Privacy hawks have come up with a new boogeyman called consumer scores, putting marketers once again on the defense in the debate over big data and privacy.
According to a study by the World Privacy Forum, which coined the term, there are literally "hundreds of secret consumer scores" usually generated by predictive modeling techniques. These scores are are used by the government and businesses alike to profile and predict consumer behavior.
But unlike the commonly known financial credit scores, these secret consumer scores are unregulated. In a new report, WPF argues that once a consumer is scored, there's no recourse for the consumer to change or modify the score. As a result, WPF says the most vulnerable consumers might be pigeonholed, targeted with fraudulent financial scams or offers.
"These scores offer predictions that can become consumers' destiny, whether they are right or wrong," said Pam Dixon, WPF's executive director and author of the study, "The Scoring of America: How Secret Consumer Scores Threaten Your Privacy and Future." "Secret scores can hide discrimination, unfairness, and bias," Dixon said.
The most famous consumer score is Target's pregnancy predictor score, which led to the household receiving lots of baby-related ads leading a perplexed father to discover that his teenage daughter was pregnant.
There are employment scores, tax return scores, law enforcement scores, health scores, even a medication adherence score.
Experian, for example, markets several scores. It produces a ChoiceScore, a sort of financial risk score, to help marketers target under under banked and emerging consumers. A Median Equivalency Score "assesses the potential risk for seriously derogatory behavior."
Another company, AnalyticsIQ has a Risk IQ Score to predict credit risk.
Marketers are more likely to rely on something like Acxiom's Consumer Prominence Indicator Score, a score to determine a consumer's economic footprint and marketing activity, or Equifax's Discretionary Spending Index to score a household based on discretionary spending power.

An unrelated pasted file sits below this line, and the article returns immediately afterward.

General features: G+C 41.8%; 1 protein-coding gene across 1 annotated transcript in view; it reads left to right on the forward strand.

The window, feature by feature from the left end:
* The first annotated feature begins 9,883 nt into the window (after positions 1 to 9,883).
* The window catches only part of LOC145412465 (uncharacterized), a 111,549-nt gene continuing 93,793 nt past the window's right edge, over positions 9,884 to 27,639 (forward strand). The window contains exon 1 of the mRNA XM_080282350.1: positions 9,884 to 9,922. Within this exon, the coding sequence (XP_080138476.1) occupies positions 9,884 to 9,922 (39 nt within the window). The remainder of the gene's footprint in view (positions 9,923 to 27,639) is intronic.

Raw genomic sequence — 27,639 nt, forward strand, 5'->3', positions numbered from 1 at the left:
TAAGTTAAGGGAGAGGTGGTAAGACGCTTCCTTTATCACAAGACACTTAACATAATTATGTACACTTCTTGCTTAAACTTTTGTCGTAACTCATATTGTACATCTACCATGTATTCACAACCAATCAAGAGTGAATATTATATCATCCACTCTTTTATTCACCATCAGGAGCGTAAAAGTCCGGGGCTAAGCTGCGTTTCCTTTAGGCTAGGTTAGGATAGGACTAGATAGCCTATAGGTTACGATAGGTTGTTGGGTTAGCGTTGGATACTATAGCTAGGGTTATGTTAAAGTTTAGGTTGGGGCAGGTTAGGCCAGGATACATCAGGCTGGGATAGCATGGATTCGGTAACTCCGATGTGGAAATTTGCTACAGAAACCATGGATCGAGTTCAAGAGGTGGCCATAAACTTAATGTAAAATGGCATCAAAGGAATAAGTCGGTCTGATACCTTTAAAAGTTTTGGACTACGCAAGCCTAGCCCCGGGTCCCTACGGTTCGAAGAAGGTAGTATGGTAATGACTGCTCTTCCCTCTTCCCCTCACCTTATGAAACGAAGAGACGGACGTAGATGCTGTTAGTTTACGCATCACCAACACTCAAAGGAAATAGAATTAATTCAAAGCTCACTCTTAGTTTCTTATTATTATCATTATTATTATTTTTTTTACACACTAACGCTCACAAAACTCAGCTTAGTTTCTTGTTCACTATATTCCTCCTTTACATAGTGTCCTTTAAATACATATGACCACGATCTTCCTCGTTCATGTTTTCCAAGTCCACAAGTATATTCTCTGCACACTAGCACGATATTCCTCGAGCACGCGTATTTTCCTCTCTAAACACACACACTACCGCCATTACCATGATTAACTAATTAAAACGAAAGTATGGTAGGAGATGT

Although the report grants that consumer scoring is not "inherently evil" particularly when used properly in marketing, the report makes the case that no score should be secret and that consumers should be given access to the data that makes up their own scores so that they can challenge them and correct them.
Marketers counter that the term "consumer score" itself is misleading because it doesn't accurately describe how data is being used in marketing.
"It doesn't make any sense to call predictive analytics a 'score,'" said Rachel Thomas, vp of government affairs for the Direct Marketing Association. "In marketing, the interests of consumers are constantly changing, so there's no such thing as a static score."
Not only are the so-called "scores" fluid, marketers use the data only for marketing, not eligibility purposes that the law covers.
Marketers may have only themselves to blame for the new term that is now drawing Washington scrutiny. "We shoot ourselves in the foot on the business side by giving products names that can be confused on the consumer side," Thomas said. 'We have to be thoughtful about how we name our products."
The controversy over consumer scores recently caught the attention of the Federal Trade Commission, which held a workshop on the practice last month.
"The FTC is seeking to gain a better understanding of how data brokers are using big data to create scores about consumers, outside of the credit scores with which many Americans are familiar," said FTC chairwoman Edith Ramirez.